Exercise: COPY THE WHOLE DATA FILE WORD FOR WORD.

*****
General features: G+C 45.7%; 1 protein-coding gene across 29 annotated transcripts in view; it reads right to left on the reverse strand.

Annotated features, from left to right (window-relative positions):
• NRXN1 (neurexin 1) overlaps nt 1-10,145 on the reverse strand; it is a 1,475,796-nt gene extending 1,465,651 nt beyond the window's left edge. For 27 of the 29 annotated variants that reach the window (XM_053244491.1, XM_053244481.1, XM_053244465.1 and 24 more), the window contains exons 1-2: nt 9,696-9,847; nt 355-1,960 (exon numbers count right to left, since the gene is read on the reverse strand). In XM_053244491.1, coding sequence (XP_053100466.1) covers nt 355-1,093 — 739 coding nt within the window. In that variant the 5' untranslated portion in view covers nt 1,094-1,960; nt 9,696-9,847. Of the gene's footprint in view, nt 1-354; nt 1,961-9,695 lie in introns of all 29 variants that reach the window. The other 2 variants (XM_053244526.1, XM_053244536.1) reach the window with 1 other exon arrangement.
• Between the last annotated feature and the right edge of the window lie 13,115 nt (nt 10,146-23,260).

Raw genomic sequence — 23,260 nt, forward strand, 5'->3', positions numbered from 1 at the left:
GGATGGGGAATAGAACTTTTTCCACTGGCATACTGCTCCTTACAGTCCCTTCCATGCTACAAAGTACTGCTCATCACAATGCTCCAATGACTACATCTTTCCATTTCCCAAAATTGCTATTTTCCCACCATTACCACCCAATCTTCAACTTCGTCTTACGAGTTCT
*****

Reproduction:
General features: G+C 45.7%; 1 protein-coding gene across 29 annotated transcripts in view; it reads right to left on the reverse strand.

Annotated features, from left to right (window-relative positions):
• NRXN1 (neurexin 1) overlaps nt 1-10,145 on the reverse strand; it is a 1,475,796-nt gene extending 1,465,651 nt beyond the window's left edge. For 27 of the 29 annotated variants that reach the window (XM_053244491.1, XM_053244481.1, XM_053244465.1 and 24 more), the window contains exons 1-2: nt 9,696-9,847; nt 355-1,960 (exon numbers count right to left, since the gene is read on the reverse strand). In XM_053244491.1, coding sequence (XP_053100466.1) covers nt 355-1,093 — 739 coding nt within the window. In that variant the 5' untranslated portion in view covers nt 1,094-1,960; nt 9,696-9,847. Of the gene's footprint in view, nt 1-354; nt 1,961-9,695 lie in introns of all 29 variants that reach the window. The other 2 variants (XM_053244526.1, XM_053244536.1) reach the window with 1 other exon arrangement.
• Between the last annotated feature and the right edge of the window lie 13,115 nt (nt 10,146-23,260).

Raw genomic sequence — 23,260 nt, forward strand, 5'->3', positions numbered from 1 at the left:
GGATGGGGAATAGAACTTTTTCCACTGGCATACTGCTCCTTACAGTCCCTTCCATGCTACAAAGTACTGCTCATCACAATGCTCCAATGACTACATCTTTCCATTTCCCAAAATTGCTATTTTCCCACCATTACCACCCAATCTTCAACTTCGTCTTACGAGTTCT